Write LRU to database
sgrimm at facebook.com
Wed Nov 8 09:47:40 UTC 2006
Oscar Kené wrote:
> Is there any functionality to make it write these to a mySQL-database
Memcached is typically used to cache data that's already in your
database to begin with, in which case this becomes unnecessary; if an
object isn't in your cache, you just hit the database instead.
In my opinion it is not a good idea to *only* store data in memcached.
Memcached processes can get killed accidentally, your data center can
have a power outage, your sysadmins can decide they need to move servers
to different racks, your memcached machines can have hardware glitches
and spontaneously reboot, etc. (To name some of the things that have
happened to our memcached servers.) Even if you modified it to write
data somewhere else at expiration time, you would still be vulnerable to
the cache getting blown away for whatever reason; you'd lose all the
> Right now my data is INSERTed, SELECTed only once and then DELETEd.
> But every "set" of data is not handled sequentially. So one "set" of
> data can be INSERTEd but not SELECTed or DELETEd before the entry is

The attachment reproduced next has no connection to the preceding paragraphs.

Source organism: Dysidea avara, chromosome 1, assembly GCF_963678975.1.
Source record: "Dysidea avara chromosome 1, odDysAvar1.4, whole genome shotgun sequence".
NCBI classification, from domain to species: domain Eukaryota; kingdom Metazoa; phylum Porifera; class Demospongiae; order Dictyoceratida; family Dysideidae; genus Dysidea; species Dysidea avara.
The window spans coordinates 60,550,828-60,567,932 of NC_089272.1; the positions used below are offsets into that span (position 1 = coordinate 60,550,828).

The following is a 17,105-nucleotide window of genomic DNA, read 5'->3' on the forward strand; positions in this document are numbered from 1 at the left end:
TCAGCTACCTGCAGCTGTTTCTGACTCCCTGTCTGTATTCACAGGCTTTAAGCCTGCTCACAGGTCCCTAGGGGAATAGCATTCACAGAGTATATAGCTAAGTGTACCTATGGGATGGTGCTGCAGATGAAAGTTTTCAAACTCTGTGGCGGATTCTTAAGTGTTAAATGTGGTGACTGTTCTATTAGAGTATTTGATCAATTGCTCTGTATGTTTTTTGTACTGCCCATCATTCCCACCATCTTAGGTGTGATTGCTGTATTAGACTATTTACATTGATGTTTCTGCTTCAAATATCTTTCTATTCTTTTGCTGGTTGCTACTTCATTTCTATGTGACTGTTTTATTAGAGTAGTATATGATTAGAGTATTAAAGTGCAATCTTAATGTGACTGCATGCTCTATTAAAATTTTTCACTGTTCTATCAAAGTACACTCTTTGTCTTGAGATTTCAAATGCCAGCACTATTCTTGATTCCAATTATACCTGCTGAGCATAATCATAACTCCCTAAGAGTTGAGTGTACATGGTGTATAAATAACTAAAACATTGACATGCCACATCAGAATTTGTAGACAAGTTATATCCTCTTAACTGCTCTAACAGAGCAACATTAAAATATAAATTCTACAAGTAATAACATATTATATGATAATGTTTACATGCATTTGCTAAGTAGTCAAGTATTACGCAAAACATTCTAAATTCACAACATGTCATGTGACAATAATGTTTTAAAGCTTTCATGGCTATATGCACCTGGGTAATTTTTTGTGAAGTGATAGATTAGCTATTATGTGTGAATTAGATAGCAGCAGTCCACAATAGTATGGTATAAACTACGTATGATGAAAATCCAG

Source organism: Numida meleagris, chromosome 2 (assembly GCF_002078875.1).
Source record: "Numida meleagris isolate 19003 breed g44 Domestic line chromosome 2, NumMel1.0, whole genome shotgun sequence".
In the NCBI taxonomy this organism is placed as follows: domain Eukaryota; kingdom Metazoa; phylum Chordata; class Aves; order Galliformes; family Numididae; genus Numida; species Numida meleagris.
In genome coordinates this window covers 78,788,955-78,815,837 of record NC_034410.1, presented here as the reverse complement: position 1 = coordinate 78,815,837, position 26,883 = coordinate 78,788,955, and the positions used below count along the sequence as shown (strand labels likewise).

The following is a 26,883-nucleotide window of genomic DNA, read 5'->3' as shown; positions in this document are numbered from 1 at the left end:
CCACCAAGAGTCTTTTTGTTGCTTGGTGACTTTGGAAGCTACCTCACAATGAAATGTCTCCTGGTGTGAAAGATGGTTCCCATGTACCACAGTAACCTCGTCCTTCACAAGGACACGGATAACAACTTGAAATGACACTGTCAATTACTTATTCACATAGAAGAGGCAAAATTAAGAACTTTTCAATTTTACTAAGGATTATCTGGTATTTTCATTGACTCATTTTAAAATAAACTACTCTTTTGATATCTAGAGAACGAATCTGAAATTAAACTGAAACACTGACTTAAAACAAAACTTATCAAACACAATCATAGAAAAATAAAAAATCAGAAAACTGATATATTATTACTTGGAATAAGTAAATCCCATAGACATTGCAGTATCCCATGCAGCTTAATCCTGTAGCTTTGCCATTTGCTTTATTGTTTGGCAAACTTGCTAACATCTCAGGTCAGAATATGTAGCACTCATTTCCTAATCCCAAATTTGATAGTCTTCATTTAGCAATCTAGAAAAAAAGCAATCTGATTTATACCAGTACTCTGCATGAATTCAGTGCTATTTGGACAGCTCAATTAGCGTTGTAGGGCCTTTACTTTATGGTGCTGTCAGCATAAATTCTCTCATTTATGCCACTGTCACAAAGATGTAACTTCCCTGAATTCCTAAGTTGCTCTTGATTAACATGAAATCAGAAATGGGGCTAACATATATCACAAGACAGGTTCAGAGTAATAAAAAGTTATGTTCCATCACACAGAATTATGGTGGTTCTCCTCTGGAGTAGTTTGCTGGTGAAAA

> subject to the "LRU-rule". I.e. I want to keep the most recent
> "INSERTs" in memcache as they are the most likely to be operated on
If that's generally your usage pattern, then memcached's LRU semantics
may not even come into play, assuming you're careful to delete items
from the cache after you're done operating on them (which should be fine
if you're only reading them once.) Memcached will always reuse space
from deleted or expired items before it will evict any valid items from
the cache, so you just need to have enough space in your cache to hold
your typical backlog of items. If you're constantly reading and deleting
the most recent items, then the next items you write will just reuse
that space over and over again.
FYI, memcached's expiration policy is not strictly LRU if your cache
items are of significantly different sizes; there is a separate LRU
queue for each range of sizes computed by the slab allocator. In normal
operation that's usually not noticeable, but if you're trying to do
something that depends in any way on eviction order, you'll want to be
aware of that.
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